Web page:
‘Wearable artificial kidney’ for dialysis patients has been devised by UCLA researchers, according to recent paper published in the Clinical Journal of the American Society of Nephrology (CJASN). Victor Gura, MD, inventor of the experimental device, and a physician at UCLA’s David Geffen School of Medicine, explains that the device is actually a dialysis machine which is worn as a belt that is to provide continuous treatment for 24 hours a day, seven days a week.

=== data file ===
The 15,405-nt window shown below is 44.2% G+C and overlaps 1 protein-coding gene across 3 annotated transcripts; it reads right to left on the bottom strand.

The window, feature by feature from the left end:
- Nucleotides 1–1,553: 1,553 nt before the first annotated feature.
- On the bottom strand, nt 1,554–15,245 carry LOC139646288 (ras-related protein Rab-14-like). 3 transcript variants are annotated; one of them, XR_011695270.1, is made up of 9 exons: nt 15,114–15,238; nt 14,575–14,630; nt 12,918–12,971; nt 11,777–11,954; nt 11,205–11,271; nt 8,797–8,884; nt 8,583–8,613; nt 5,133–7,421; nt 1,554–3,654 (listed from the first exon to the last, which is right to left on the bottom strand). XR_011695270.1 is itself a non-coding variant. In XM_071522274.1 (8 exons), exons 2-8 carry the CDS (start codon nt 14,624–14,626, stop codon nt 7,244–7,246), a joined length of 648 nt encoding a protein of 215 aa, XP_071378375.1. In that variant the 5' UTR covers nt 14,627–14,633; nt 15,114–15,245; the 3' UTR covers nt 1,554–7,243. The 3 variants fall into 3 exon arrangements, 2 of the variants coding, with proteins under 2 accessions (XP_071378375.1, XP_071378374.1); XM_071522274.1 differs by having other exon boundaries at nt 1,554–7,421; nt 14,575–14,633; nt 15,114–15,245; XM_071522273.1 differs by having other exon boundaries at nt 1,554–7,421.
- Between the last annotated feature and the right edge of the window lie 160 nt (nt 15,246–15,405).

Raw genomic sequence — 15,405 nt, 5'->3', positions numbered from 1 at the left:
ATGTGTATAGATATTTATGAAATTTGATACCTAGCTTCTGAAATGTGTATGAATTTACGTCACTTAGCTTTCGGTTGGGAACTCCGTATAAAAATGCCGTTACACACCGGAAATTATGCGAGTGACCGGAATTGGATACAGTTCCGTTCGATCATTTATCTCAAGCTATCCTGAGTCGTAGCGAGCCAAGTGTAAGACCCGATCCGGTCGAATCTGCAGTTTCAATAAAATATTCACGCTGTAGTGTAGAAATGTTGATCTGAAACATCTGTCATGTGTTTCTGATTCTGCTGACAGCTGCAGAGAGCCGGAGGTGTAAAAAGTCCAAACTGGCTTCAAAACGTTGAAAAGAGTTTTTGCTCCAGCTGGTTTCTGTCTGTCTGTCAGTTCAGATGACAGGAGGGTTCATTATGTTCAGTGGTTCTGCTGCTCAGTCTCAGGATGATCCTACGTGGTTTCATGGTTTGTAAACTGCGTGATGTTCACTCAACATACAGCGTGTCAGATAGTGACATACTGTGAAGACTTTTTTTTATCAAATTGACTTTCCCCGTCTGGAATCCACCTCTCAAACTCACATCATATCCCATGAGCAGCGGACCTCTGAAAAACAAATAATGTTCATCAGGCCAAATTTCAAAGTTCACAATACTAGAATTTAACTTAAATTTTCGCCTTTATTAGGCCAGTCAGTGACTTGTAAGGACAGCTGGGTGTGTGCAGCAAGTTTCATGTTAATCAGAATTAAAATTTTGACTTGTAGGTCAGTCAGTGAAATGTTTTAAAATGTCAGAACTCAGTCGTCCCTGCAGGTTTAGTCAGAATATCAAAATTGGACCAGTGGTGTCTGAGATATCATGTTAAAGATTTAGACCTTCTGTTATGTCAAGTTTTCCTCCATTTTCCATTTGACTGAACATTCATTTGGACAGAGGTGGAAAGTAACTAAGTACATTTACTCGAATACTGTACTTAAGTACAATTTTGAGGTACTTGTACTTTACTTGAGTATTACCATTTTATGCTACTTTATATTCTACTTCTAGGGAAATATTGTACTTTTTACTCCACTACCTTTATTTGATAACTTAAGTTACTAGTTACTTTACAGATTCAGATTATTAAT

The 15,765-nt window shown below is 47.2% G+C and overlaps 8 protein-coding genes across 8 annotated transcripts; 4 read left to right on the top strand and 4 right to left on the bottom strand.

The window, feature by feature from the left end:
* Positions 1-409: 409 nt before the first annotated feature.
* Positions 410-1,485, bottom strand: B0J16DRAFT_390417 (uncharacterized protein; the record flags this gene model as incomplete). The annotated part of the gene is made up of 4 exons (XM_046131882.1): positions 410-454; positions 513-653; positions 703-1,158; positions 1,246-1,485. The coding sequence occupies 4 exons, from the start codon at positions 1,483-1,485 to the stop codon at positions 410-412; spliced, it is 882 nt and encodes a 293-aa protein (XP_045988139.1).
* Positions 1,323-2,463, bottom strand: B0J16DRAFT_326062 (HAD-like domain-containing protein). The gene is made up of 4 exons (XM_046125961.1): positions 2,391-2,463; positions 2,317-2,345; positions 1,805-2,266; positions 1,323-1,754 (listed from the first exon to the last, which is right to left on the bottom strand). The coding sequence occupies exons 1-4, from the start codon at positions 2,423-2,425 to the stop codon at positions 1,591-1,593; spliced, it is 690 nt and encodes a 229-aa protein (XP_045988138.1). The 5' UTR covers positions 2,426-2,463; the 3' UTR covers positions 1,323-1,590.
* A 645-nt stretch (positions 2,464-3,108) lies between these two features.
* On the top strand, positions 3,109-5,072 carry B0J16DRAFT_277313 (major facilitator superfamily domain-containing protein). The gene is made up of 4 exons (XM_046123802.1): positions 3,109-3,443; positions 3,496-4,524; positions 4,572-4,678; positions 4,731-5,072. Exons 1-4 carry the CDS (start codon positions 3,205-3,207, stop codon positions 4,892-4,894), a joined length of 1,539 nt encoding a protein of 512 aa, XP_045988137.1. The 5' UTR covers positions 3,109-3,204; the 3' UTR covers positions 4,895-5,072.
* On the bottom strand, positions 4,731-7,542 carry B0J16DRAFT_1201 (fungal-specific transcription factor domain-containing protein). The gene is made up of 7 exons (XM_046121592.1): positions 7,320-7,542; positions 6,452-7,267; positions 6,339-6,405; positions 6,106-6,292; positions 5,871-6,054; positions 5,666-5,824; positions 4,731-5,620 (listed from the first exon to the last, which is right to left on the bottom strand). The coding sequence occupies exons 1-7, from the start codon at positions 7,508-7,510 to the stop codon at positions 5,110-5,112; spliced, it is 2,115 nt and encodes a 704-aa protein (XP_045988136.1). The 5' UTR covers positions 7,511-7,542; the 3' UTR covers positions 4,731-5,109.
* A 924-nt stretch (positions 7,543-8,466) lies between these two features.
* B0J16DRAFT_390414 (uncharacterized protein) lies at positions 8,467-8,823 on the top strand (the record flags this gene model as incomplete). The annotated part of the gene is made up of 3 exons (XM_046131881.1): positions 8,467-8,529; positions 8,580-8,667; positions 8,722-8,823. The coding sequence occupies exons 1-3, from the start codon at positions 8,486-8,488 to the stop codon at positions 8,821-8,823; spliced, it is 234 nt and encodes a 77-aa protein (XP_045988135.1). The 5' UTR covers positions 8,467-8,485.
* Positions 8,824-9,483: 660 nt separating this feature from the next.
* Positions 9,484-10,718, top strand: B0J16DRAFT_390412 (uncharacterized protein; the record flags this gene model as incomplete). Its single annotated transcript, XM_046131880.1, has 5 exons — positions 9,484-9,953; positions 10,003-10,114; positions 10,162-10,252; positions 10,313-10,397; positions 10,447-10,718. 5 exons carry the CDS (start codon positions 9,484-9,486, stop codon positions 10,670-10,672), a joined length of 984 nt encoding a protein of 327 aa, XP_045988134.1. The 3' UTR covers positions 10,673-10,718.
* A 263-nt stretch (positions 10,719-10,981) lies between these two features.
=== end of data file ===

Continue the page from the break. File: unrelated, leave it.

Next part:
The device weighs about 10 pounds and is powered by two nine-volt batteries. Because patients don’t need to be hooked up to a full-sized dialysis machine, they are free to walk, work, or sleep while undergoing continuous, gentle dialysis that more closely approximates normal kidney function. He notes that the U.S. dialysis population currently exceeds 400,000, with costs of over $30 billion per year. He believes that the portable dialysis machine would not only reduce the miserable conditions of dialysis patients but would also result in a significant reduction in health care costs.